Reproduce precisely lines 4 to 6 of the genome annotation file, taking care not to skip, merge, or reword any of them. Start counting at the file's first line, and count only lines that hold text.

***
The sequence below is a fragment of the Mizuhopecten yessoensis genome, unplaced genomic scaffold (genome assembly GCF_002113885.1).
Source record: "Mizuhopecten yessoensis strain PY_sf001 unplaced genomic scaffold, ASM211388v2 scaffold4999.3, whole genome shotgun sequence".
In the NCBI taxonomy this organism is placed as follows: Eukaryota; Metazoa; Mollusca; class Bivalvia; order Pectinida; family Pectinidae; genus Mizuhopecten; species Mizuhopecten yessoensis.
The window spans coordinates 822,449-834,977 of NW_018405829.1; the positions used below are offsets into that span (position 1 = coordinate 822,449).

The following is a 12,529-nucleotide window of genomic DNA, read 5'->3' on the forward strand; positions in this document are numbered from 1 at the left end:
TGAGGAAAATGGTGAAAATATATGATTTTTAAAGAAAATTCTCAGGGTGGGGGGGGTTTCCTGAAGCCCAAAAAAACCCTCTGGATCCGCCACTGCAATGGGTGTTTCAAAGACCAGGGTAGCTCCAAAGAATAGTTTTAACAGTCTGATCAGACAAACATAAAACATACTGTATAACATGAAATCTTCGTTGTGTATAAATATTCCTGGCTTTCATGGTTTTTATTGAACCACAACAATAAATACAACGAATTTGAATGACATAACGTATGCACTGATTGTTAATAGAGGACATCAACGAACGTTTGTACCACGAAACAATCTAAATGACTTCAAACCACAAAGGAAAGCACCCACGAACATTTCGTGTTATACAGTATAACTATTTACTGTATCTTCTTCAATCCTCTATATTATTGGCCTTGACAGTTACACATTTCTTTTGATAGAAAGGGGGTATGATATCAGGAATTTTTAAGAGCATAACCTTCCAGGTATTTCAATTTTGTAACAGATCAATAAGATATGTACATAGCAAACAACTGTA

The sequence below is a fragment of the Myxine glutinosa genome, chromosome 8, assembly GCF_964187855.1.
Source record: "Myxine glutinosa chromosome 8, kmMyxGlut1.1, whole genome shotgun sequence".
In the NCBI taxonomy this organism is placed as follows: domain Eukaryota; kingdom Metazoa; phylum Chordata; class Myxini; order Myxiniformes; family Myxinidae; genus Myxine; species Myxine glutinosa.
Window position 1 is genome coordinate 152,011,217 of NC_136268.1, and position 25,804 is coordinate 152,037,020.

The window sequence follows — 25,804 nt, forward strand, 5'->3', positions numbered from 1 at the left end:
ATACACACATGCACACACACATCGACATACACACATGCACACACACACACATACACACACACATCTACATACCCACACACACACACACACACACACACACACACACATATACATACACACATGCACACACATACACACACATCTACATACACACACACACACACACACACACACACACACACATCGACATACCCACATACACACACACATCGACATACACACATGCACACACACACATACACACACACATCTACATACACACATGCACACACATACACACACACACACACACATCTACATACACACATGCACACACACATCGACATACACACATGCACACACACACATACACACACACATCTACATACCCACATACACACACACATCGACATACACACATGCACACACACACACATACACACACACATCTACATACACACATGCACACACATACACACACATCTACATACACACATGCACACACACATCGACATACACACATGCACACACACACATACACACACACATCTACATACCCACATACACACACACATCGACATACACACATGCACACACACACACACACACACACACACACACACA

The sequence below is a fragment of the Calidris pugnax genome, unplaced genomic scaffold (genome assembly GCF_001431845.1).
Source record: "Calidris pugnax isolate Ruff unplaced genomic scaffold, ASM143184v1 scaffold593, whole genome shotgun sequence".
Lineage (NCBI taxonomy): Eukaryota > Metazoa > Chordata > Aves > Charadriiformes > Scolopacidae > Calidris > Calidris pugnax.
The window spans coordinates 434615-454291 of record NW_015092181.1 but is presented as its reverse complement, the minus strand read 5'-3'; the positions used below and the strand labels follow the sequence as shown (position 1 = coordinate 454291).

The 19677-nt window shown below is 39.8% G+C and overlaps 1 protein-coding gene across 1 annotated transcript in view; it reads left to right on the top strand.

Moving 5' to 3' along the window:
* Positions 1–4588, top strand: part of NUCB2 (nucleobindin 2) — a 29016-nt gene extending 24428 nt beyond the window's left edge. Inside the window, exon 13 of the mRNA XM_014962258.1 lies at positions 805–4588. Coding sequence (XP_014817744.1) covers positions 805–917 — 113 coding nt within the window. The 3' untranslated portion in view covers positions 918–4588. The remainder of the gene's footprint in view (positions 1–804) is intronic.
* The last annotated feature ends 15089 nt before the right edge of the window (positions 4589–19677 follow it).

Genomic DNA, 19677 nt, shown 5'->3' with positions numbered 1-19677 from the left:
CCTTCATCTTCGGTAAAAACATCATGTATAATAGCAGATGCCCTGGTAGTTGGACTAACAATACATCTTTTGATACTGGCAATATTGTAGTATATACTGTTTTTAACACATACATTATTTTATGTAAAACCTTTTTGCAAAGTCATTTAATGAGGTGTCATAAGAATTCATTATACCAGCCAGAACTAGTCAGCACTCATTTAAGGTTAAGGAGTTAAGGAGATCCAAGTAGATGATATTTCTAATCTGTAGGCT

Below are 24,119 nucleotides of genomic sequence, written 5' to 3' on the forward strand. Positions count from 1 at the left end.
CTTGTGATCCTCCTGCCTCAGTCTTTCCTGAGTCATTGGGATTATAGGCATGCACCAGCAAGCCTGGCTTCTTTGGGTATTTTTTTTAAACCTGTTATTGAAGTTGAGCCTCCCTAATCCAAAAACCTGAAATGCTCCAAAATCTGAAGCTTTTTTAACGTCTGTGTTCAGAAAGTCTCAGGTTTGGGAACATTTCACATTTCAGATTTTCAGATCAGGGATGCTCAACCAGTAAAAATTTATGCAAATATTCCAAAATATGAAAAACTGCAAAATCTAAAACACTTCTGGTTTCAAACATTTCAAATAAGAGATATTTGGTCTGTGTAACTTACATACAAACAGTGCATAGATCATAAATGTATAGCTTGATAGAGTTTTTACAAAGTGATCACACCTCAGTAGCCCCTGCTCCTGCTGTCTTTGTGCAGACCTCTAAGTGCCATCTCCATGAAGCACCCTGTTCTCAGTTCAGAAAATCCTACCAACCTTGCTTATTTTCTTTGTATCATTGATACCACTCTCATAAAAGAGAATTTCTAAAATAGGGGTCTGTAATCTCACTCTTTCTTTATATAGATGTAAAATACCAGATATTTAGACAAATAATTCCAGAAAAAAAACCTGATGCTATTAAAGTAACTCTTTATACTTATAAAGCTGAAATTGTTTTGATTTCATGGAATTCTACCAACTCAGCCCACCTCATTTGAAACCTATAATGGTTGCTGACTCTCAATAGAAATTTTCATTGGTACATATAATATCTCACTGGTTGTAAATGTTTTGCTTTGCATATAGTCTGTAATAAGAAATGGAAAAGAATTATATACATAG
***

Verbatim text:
The window spans coordinates 822,449-834,977 of NW_018405829.1; the positions used below are offsets into that span (position 1 = coordinate 822,449).

The following is a 12,529-nucleotide window of genomic DNA, read 5'->3' on the forward strand; positions in this document are numbered from 1 at the left end:
TGAGGAAAATGGTGAAAATATATGATTTTTAAAGAAAATTCTCAGGGTGGGGGGGGTTTCCTGAAGCCCAAAAAAACCCTCTGGATCCGCCACTGCAATGGGTGTTTCAAAGACCAGGGTAGCTCCAAAGAATAGTTTTAACAGTCTGATCAGACAAACATAAAACATACTGTATAACATGAAATCTTCGTTGTGTATAAATATTCCTGGCTTTCATGGTTTTTATTGAACCACAACAATAAATACAACGAATTTGAATGACATAACGTATGCACTGATTGTTAATAGAGGACATCAACGAACGTTTGTACCACGAAACAATCTAAATGACTTCAAACCACAAAGGAAAGCACCCACGAACATTTCGTGTTATACAGTATAACTATTTACTGTATCTTCTTCAATCCTCTATATTATTGGCCTTGACAGTTACACATTTCTTTTGATAGAAAGGGGGTATGATATCAGGAATTTTTAAGAGCATAACCTTCCAGGTATTTCAATTTTGTAACAGATCAATAAGATATGTACATAGCAAACAACTGTA